My formative years as a tech PR professional were centered around the annual tradeshow cycle. Each spring and fall season, I flight hopped from Orlando, Chicago and Vegas to traipse exhibit hall floors, chasing reporters, hosting in-booth events and press conferences, and most fondly, sprinting to the press room to file a breaking story and snag the front page of tomorrow’s show daily. 

As we approach the home stretch of 2020, one thing is clear: the tradeshow landscape is fundamentally changed. Events have largely shifted to all-digital affairs throughout 2021, including marquee conferences like CES and SXSW, as the events and exhibition industry tries to rebuild and reshape how it functions in a post-COVID world. 

So, our approach as tech marketers must also be fundamentally different, too. 

Now, not all traditional tradeshow strategies need to go out the window – we as tech marketers just need to be even more discerning about where and how we show up to virtual events, making digital amplification, engagement and nurture plans that much more business-critical. 

Knowing that many tech companies are lagging behind budget and planning timelines this year, it’s not too late to map out your 2021 event plans – and to tailor them for an indefinitely virtual world. 

Here are 4 considerations for your 2021 tradeshow strategy: 

  • I can’t stress this one enough: B2B tech marketers need to know and understand their buyer personas and nurture them like never before. Customer nurture campaigns must extend well beyond pre- and post-event with more tailored content marketing tactics – including content on how your company’s solutions help end customers navigate a continuously evolving new-normal.
  • In a Zoom-fatigued world, content will be king. Many events are expanding slots for keynote addresses and offering more on-demand video content. Attendees will likely be quite selective in session choice, and no longer can you lure someone into a keynote as they walk by. So, thought-provoking, dynamic presentations around pressing topic areas and fresh data/surveys will help you stand out from the (virtual) crowd. Snagging and nailing keynote addresses can also help further executive visibility for your key spokespeople – 2021 is the year to put thought leadership plans into action.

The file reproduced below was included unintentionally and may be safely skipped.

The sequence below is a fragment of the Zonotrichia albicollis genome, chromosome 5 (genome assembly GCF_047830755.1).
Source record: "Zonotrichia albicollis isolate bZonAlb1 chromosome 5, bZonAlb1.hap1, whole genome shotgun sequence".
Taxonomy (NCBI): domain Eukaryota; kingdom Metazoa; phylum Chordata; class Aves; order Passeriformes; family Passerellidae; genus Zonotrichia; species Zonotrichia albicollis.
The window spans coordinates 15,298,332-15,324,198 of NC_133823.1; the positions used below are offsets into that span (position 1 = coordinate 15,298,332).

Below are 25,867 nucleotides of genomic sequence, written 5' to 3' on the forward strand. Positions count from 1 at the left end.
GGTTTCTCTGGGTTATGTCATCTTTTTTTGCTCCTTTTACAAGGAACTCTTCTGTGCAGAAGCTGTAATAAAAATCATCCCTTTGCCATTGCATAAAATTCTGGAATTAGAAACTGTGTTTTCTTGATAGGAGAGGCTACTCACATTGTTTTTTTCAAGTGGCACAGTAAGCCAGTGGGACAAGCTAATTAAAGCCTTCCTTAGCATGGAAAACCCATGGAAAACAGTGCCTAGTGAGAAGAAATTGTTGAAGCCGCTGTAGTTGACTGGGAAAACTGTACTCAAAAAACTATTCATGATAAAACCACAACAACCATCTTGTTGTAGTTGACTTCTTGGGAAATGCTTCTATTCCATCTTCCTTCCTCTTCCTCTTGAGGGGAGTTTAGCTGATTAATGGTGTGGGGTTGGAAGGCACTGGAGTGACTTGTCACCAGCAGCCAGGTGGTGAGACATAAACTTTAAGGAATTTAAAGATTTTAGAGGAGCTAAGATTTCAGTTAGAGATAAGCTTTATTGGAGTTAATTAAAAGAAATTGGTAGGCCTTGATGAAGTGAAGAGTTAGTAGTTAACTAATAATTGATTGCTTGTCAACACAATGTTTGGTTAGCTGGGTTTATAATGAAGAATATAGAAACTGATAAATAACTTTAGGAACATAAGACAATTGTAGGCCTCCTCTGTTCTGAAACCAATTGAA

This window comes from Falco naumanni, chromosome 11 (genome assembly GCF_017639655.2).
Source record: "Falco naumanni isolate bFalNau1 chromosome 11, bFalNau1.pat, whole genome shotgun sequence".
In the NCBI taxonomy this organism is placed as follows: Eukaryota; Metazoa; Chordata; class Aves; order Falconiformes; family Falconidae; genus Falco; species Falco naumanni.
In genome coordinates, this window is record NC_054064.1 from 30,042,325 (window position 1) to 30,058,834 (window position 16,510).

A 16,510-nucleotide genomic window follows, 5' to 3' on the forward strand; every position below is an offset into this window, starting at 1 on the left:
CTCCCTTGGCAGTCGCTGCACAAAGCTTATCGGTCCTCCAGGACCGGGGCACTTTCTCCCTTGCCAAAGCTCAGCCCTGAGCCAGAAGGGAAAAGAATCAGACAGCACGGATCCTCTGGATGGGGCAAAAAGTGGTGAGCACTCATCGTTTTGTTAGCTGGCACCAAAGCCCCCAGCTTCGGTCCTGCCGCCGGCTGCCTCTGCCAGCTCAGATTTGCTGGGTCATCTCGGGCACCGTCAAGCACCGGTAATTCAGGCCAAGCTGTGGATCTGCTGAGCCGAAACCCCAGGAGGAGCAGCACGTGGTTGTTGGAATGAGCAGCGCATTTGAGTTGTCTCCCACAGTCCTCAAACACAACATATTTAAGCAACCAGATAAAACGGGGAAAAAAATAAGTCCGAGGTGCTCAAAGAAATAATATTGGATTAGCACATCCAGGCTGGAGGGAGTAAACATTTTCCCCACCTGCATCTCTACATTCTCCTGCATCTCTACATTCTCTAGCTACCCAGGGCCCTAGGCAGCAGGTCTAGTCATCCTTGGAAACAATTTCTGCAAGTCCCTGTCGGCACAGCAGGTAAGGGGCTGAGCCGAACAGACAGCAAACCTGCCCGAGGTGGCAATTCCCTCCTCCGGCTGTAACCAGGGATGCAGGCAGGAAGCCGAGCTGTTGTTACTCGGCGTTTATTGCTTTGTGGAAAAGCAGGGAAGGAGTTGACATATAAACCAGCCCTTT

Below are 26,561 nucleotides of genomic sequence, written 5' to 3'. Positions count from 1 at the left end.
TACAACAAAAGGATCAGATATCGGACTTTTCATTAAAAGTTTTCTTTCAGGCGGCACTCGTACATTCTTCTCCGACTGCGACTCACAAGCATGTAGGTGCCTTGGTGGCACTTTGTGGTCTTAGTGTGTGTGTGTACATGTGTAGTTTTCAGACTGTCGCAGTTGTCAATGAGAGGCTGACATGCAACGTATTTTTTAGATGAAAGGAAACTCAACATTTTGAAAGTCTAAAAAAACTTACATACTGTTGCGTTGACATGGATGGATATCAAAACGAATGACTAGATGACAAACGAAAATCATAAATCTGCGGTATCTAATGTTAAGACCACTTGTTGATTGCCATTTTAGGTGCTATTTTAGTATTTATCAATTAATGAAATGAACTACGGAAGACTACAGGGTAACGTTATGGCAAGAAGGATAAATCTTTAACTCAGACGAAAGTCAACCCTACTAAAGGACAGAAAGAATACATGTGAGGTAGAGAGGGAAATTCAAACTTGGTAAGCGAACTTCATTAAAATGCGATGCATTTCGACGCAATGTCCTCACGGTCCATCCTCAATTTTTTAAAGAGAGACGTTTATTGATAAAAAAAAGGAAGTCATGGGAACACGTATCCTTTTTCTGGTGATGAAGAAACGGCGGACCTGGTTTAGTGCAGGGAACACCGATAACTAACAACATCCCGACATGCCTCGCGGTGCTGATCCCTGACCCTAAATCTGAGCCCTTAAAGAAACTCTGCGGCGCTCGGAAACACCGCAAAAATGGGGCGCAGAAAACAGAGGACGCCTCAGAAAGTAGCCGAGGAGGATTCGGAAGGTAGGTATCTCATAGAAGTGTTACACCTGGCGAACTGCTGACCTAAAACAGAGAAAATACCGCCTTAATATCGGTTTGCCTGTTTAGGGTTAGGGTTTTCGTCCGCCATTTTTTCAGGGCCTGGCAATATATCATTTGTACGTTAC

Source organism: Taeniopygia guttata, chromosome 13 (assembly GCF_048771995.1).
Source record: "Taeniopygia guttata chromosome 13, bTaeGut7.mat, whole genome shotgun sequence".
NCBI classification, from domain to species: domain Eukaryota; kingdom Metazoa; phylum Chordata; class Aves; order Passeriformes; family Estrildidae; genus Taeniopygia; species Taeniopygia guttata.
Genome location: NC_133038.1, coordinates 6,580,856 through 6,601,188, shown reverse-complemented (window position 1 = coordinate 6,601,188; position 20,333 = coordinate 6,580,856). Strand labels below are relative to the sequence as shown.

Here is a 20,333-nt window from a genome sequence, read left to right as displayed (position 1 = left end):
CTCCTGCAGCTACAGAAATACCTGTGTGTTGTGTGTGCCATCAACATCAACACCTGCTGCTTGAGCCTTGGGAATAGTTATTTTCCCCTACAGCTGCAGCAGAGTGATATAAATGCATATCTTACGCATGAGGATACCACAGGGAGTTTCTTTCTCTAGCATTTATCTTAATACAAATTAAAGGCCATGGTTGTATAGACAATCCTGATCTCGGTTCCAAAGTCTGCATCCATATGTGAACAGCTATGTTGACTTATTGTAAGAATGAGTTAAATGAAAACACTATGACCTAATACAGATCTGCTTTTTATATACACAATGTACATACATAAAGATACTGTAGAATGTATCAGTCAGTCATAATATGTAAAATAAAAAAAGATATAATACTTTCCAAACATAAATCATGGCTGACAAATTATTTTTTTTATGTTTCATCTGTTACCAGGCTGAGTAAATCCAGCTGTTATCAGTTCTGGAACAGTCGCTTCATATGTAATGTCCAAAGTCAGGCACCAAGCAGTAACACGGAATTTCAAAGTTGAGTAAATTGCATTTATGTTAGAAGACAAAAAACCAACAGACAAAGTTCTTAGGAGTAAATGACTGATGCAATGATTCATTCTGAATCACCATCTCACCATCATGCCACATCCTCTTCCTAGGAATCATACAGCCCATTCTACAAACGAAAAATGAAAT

• Social media engagement has long been a tradeshow strategy non-starter, but companies and event orgs have started exploring new ways of real-time engagement. This includes setting up conference or breakout session slack channels for attendees to “gather.” Social should still be a part of your mix, but collaboration tools are proving to be successful at harnessing some of that collective event energy. Tech platform considerations are especially important for marketers helping plan user conferences or owned-events for your company – like Microsoft being selected to power CES as its technology partner.  
  • And what may be most important before you do any of the above, is giving a critical eye to the events you have in plan. It’s likely not going to be worth it to pursue everything you would have in a regular year (even if your go-to events are all available virtually). Instead pick the top 3 that are sure to give you the most ROI and reach priority buyers. Then, you can re-allocate marketing budget to support cross-channel, owned campaigns that match the changing patterns and habits of your buyers. 

As one of the country’s top tech PR agencies, we’ve developed a playbook entitled, Creating Your 2021 Marketing Budget, to help you effectively adjust resources in a post-COVID world.

Blair Ruth leads the ARPR cloud practice. She loves nothing more than building strategic communications plans to help clients tell their unique story to audiences who matter.

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